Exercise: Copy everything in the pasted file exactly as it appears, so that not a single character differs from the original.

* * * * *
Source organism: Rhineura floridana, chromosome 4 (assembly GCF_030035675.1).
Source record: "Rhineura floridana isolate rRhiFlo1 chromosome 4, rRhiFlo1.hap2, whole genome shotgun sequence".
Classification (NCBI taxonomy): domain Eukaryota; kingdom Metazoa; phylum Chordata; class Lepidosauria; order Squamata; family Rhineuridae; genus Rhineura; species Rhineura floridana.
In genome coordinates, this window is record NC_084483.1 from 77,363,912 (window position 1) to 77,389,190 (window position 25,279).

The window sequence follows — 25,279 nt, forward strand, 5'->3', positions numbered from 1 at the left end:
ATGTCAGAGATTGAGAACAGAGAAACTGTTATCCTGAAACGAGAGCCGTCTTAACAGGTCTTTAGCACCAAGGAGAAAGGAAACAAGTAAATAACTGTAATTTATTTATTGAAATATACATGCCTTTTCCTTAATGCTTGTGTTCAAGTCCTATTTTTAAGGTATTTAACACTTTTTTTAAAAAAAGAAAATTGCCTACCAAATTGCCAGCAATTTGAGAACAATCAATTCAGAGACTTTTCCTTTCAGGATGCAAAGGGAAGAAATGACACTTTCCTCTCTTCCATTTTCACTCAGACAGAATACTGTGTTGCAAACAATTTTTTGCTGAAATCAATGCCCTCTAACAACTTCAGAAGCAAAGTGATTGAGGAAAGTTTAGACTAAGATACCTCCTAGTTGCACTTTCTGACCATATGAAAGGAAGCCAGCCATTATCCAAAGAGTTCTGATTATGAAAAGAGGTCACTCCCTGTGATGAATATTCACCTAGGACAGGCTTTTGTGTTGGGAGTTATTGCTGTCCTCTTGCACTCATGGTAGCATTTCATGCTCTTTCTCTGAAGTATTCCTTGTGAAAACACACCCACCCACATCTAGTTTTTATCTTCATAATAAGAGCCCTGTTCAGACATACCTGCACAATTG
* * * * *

Source organism: Rhineura floridana, chromosome 4 (assembly GCF_030035675.1).
Source record: "Rhineura floridana isolate rRhiFlo1 chromosome 4, rRhiFlo1.hap2, whole genome shotgun sequence".
Classification (NCBI taxonomy): domain Eukaryota; kingdom Metazoa; phylum Chordata; class Lepidosauria; order Squamata; family Rhineuridae; genus Rhineura; species Rhineura floridana.
In genome coordinates, this window is record NC_084483.1 from 77,363,912 (window position 1) to 77,389,190 (window position 25,279).

The window sequence follows — 25,279 nt, forward strand, 5'->3', positions numbered from 1 at the left end:
ATGTCAGAGATTGAGAACAGAGAAACTGTTATCCTGAAACGAGAGCCGTCTTAACAGGTCTTTAGCACCAAGGAGAAAGGAAACAAGTAAATAACTGTAATTTATTTATTGAAATATACATGCCTTTTCCTTAATGCTTGTGTTCAAGTCCTATTTTTAAGGTATTTAACACTTTTTTTAAAAAAAGAAAATTGCCTACCAAATTGCCAGCAATTTGAGAACAATCAATTCAGAGACTTTTCCTTTCAGGATGCAAAGGGAAGAAATGACACTTTCCTCTCTTCCATTTTCACTCAGACAGAATACTGTGTTGCAAACAATTTTTTGCTGAAATCAATGCCCTCTAACAACTTCAGAAGCAAAGTGATTGAGGAAAGTTTAGACTAAGATACCTCCTAGTTGCACTTTCTGACCATATGAAAGGAAGCCAGCCATTATCCAAAGAGTTCTGATTATGAAAAGAGGTCACTCCCTGTGATGAATATTCACCTAGGACAGGCTTTTGTGTTGGGAGTTATTGCTGTCCTCTTGCACTCATGGTAGCATTTCATGCTCTTTCTCTGAAGTATTCCTTGTGAAAACACACCCACCCACATCTAGTTTTTATCTTCATAATAAGAGCCCTGTTCAGACATACCTGCACAATTG